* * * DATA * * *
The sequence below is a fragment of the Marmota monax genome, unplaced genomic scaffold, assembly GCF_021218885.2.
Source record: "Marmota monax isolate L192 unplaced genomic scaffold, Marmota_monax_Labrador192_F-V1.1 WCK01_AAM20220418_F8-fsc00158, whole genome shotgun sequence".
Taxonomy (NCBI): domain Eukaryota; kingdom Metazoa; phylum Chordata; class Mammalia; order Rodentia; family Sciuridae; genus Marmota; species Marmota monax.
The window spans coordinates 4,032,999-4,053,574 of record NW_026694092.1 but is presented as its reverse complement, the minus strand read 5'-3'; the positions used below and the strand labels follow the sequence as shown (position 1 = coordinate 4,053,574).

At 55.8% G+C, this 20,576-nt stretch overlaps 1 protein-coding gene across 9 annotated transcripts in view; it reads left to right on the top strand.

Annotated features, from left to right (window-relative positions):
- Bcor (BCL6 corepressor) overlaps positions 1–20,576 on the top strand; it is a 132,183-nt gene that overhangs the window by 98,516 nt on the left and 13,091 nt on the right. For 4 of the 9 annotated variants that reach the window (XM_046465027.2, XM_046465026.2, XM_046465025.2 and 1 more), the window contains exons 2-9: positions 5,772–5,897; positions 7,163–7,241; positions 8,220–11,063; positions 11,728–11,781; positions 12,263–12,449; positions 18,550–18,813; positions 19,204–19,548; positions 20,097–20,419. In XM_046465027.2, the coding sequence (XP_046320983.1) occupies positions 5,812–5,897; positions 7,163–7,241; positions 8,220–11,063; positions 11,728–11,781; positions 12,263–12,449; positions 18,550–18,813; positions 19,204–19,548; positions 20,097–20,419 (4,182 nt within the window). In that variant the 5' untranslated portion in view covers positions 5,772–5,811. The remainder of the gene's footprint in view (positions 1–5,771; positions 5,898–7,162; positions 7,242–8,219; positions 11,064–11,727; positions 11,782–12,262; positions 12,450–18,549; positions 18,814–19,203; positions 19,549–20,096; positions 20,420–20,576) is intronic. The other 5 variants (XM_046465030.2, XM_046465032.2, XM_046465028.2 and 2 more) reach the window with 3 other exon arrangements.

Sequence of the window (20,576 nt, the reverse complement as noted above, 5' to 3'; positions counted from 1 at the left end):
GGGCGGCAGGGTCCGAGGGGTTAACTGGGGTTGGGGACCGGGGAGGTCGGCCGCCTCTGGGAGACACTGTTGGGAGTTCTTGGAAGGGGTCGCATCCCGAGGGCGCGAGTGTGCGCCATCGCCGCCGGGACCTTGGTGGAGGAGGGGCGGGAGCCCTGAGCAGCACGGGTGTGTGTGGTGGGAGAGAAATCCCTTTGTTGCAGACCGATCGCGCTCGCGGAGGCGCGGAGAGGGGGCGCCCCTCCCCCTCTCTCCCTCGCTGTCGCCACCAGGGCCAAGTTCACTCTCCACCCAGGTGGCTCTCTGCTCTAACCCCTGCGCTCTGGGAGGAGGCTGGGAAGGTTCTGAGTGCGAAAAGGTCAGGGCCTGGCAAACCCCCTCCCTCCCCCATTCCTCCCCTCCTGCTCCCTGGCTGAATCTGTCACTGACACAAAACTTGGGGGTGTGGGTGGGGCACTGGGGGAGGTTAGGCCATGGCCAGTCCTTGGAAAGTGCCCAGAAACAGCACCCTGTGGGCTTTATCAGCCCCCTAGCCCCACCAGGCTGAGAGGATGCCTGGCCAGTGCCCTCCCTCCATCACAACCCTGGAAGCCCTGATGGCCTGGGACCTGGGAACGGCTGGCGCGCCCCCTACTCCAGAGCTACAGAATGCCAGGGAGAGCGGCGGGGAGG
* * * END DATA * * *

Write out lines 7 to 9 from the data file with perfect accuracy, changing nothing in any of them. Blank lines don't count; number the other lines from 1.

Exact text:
- Bcor (BCL6 corepressor) overlaps positions 1–20,576 on the top strand; it is a 132,183-nt gene that overhangs the window by 98,516 nt on the left and 13,091 nt on the right. For 4 of the 9 annotated variants that reach the window (XM_046465027.2, XM_046465026.2, XM_046465025.2 and 1 more), the window contains exons 2-9: positions 5,772–5,897; positions 7,163–7,241; positions 8,220–11,063; positions 11,728–11,781; positions 12,263–12,449; positions 18,550–18,813; positions 19,204–19,548; positions 20,097–20,419. In XM_046465027.2, the coding sequence (XP_046320983.1) occupies positions 5,812–5,897; positions 7,163–7,241; positions 8,220–11,063; positions 11,728–11,781; positions 12,263–12,449; positions 18,550–18,813; positions 19,204–19,548; positions 20,097–20,419 (4,182 nt within the window). In that variant the 5' untranslated portion in view covers positions 5,772–5,811. The remainder of the gene's footprint in view (positions 1–5,771; positions 5,898–7,162; positions 7,242–8,219; positions 11,064–11,727; positions 11,782–12,262; positions 12,450–18,549; positions 18,814–19,203; positions 19,549–20,096; positions 20,420–20,576) is intronic. The other 5 variants (XM_046465030.2, XM_046465032.2, XM_046465028.2 and 2 more) reach the window with 3 other exon arrangements.

Sequence of the window (20,576 nt, the reverse complement as noted above, 5' to 3'; positions counted from 1 at the left end):
GGGCGGCAGGGTCCGAGGGGTTAACTGGGGTTGGGGACCGGGGAGGTCGGCCGCCTCTGGGAGACACTGTTGGGAGTTCTTGGAAGGGGTCGCATCCCGAGGGCGCGAGTGTGCGCCATCGCCGCCGGGACCTTGGTGGAGGAGGGGCGGGAGCCCTGAGCAGCACGGGTGTGTGTGGTGGGAGAGAAATCCCTTTGTTGCAGACCGATCGCGCTCGCGGAGGCGCGGAGAGGGGGCGCCCCTCCCCCTCTCTCCCTCGCTGTCGCCACCAGGGCCAAGTTCACTCTCCACCCAGGTGGCTCTCTGCTCTAACCCCTGCGCTCTGGGAGGAGGCTGGGAAGGTTCTGAGTGCGAAAAGGTCAGGGCCTGGCAAACCCCCTCCCTCCCCCATTCCTCCCCTCCTGCTCCCTGGCTGAATCTGTCACTGACACAAAACTTGGGGGTGTGGGTGGGGCACTGGGGGAGGTTAGGCCATGGCCAGTCCTTGGAAAGTGCCCAGAAACAGCACCCTGTGGGCTTTATCAGCCCCCTAGCCCCACCAGGCTGAGAGGATGCCTGGCCAGTGCCCTCCCTCCATCACAACCCTGGAAGCCCTGATGGCCTGGGACCTGGGAACGGCTGGCGCGCCCCCTACTCCAGAGCTACAGAATGCCAGGGAGAGCGGCGGGGAGG